2012: The Beginning of the End for Polygons

Aaron Trocola @ Engineering.com wrote this nice piece about how volumetric representations, "models that are not just a 2D surface in 3D space" (a mantra here at Uformia), will help to bring about the end of polygons (at least for manufacturing). He contends, as we do, that volumetric representation allows for more complexity in designs going out to print (too many discrete features can result in a polygonal representation that is too heavy to calculate) and will also bring about multi-material printing.


We applaud Aaron's words, and thank him for acknowledging Symvol as a potential software solution towards this end.


A note on solids and solid modeling -
While solids used in traditional CAD package today are based on mathematically perfect surfaces and/or patches, they are still collections of 2D surfaces (same as meshes) defined in 3D space (2-manifolds). If the right tools are used and the user is thoughtful and careful about modeling the surface patchwork, the resulting model will be a closed or manifold surface that clearly separates the inside from the outside (in fact meshes can also be used to create a solid object). Unfortunately in practice "solid models" are often not solid as they will have cracks, hanging surfaces and intersections which increase with the complexity of a model. This has given rise to the marketplace of repair tools to fix "solid models".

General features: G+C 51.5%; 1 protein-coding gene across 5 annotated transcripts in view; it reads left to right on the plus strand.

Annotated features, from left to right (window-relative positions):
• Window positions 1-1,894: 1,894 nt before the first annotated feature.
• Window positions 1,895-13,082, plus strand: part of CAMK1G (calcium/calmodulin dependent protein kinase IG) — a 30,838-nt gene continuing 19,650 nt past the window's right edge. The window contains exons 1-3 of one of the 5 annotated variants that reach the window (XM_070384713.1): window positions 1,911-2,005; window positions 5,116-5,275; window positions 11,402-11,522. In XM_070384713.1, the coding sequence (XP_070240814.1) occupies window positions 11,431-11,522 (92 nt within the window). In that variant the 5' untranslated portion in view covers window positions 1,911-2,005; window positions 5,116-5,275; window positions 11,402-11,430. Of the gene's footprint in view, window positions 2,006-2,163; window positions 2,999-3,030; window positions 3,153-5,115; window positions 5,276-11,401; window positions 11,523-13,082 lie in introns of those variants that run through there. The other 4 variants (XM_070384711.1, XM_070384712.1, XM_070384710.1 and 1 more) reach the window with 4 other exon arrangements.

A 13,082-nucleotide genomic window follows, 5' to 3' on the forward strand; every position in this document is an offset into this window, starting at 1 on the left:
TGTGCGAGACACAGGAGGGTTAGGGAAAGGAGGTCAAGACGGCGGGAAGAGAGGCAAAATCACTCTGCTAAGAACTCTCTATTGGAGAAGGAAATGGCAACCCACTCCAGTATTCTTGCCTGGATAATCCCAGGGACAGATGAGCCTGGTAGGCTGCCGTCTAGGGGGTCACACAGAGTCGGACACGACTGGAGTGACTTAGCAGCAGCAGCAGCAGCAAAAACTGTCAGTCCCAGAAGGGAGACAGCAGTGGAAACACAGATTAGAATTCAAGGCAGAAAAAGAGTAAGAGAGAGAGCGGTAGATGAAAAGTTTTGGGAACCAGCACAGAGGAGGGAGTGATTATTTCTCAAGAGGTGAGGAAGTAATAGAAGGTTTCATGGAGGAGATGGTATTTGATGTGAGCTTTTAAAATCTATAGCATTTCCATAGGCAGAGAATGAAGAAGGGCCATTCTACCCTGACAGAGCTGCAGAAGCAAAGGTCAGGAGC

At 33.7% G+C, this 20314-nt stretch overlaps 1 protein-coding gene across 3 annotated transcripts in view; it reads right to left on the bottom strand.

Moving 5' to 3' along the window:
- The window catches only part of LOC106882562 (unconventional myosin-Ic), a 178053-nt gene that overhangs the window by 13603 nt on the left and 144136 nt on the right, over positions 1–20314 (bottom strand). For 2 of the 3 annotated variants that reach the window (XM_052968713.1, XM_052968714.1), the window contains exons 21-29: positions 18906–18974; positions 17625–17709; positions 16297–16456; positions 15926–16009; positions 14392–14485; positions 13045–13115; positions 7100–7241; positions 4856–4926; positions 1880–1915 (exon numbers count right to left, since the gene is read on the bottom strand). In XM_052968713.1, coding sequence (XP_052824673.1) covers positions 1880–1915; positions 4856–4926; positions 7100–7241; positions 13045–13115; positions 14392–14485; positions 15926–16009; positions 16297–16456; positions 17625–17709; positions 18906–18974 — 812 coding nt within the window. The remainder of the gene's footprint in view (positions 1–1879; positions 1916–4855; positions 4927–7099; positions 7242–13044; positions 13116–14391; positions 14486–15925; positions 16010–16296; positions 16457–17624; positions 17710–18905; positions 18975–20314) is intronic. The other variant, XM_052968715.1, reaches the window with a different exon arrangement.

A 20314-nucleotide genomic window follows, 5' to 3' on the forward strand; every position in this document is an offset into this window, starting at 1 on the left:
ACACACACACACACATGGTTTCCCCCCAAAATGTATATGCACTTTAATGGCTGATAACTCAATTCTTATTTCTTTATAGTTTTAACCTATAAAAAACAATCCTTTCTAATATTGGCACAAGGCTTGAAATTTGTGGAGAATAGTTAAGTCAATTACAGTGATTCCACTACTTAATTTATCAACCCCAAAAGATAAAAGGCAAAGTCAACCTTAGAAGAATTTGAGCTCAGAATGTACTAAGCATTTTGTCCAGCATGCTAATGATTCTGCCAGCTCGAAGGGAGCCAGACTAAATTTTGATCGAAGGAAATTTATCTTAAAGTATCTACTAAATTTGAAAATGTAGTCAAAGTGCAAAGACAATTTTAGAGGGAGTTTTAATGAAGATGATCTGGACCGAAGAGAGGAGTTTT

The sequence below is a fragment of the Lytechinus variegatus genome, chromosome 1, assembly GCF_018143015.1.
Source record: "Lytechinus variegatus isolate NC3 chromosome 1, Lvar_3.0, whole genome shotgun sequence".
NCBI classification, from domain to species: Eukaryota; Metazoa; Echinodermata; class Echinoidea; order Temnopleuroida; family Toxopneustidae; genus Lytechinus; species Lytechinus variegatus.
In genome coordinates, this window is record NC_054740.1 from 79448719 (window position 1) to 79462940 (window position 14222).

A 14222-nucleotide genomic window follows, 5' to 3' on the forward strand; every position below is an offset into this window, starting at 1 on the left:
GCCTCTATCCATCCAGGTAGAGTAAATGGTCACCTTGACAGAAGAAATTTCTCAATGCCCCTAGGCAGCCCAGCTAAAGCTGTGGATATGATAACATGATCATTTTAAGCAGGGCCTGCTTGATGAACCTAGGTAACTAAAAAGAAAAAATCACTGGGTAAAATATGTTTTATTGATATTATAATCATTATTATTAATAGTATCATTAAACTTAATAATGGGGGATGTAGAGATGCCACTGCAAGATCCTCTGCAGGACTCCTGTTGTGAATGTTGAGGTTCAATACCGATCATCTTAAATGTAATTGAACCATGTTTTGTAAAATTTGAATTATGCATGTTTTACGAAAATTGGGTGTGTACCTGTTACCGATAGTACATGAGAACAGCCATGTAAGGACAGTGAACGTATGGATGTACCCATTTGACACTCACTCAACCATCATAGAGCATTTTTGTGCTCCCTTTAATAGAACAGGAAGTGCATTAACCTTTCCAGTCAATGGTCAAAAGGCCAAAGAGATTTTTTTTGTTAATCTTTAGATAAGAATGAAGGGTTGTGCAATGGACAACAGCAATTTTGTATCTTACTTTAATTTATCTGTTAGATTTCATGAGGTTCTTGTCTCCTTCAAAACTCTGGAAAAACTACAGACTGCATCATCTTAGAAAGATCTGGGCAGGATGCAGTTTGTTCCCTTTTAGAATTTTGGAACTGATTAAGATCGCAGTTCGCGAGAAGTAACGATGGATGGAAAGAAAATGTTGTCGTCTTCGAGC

We should also mention that we are not a voxel or discrete based modeler (although we can bring voxel data into our system). Our technology is to voxels what NURBS or parametric solids are to meshes and we are always watertight by default. As well we already offer experimental multi-material modeling inside our API (more about that later).



Via: Engineering.com